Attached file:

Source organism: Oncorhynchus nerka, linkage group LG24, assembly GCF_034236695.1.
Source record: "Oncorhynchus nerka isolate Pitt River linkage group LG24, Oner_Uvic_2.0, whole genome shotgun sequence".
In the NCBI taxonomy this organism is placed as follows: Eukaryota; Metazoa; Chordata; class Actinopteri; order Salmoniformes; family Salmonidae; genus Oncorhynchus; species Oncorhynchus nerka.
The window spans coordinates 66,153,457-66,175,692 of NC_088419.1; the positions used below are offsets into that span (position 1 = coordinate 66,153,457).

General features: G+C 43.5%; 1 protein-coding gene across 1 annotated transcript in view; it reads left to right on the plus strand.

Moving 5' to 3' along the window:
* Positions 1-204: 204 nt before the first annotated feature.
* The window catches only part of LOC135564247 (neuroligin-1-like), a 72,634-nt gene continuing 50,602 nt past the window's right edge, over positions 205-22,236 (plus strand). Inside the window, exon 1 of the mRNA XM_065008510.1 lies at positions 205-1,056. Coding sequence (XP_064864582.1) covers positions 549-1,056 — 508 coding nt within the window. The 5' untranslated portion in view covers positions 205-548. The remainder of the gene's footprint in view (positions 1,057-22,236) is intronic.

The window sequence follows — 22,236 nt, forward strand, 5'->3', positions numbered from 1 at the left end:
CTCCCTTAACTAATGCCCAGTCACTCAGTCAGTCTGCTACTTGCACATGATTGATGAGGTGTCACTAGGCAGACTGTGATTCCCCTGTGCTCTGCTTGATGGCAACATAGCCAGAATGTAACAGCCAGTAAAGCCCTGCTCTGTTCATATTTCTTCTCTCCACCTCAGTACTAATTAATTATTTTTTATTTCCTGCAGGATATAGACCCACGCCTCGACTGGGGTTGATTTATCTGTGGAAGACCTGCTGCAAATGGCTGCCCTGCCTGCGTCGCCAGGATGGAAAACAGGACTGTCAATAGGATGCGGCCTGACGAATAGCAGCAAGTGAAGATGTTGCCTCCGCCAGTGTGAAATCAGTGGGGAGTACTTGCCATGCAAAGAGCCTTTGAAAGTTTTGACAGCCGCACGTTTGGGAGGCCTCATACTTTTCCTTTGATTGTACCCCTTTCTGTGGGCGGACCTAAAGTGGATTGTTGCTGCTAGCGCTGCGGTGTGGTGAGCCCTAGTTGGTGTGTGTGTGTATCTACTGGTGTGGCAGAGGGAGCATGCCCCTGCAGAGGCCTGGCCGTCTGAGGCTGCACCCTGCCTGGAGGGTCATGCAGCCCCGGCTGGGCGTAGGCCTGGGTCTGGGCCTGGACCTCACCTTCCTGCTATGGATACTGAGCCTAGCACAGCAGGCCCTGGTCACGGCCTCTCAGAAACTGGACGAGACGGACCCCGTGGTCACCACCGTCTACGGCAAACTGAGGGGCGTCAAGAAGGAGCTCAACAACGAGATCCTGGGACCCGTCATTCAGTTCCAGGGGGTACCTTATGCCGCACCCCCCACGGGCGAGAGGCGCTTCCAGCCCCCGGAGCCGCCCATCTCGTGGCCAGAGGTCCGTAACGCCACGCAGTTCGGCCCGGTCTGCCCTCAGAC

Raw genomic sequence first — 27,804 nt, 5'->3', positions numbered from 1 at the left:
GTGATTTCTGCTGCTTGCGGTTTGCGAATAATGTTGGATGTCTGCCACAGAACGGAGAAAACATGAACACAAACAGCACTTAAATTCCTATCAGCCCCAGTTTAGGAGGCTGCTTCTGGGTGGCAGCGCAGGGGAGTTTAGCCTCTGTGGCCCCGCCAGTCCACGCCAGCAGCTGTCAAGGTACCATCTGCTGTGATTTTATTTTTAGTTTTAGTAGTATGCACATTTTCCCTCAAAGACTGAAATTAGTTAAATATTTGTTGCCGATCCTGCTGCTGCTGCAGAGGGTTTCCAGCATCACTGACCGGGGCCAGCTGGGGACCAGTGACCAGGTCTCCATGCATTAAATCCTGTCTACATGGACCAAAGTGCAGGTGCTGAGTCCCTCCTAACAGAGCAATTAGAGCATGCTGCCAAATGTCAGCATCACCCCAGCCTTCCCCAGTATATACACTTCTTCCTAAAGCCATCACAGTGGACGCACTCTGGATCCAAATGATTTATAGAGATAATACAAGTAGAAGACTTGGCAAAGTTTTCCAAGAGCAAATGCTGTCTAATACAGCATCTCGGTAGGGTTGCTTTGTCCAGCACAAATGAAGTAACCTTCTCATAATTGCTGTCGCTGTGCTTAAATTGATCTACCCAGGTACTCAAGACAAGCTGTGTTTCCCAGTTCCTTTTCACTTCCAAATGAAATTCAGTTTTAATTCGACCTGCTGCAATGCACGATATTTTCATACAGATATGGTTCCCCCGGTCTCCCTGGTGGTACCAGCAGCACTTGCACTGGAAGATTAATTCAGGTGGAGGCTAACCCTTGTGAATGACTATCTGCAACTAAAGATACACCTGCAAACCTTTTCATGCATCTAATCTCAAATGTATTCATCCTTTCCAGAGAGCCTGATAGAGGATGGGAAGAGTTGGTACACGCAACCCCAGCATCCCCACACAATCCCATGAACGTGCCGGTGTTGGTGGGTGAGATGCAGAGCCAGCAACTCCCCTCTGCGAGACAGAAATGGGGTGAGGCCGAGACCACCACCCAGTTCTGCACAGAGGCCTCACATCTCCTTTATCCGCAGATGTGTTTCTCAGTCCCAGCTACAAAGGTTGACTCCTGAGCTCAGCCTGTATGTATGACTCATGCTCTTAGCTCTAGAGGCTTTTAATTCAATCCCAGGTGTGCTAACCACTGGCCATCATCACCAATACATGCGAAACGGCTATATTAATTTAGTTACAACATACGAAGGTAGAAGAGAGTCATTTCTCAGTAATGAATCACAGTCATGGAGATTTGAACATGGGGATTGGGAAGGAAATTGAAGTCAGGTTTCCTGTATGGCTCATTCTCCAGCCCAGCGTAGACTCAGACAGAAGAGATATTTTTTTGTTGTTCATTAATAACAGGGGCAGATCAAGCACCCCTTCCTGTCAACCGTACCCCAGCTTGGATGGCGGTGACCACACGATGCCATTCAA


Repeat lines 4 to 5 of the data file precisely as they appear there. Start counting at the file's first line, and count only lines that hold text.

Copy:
The window spans coordinates 66,153,457-66,175,692 of NC_088419.1; the positions used below are offsets into that span (position 1 = coordinate 66,153,457).

General features: G+C 43.5%; 1 protein-coding gene across 1 annotated transcript in view; it reads left to right on the plus strand.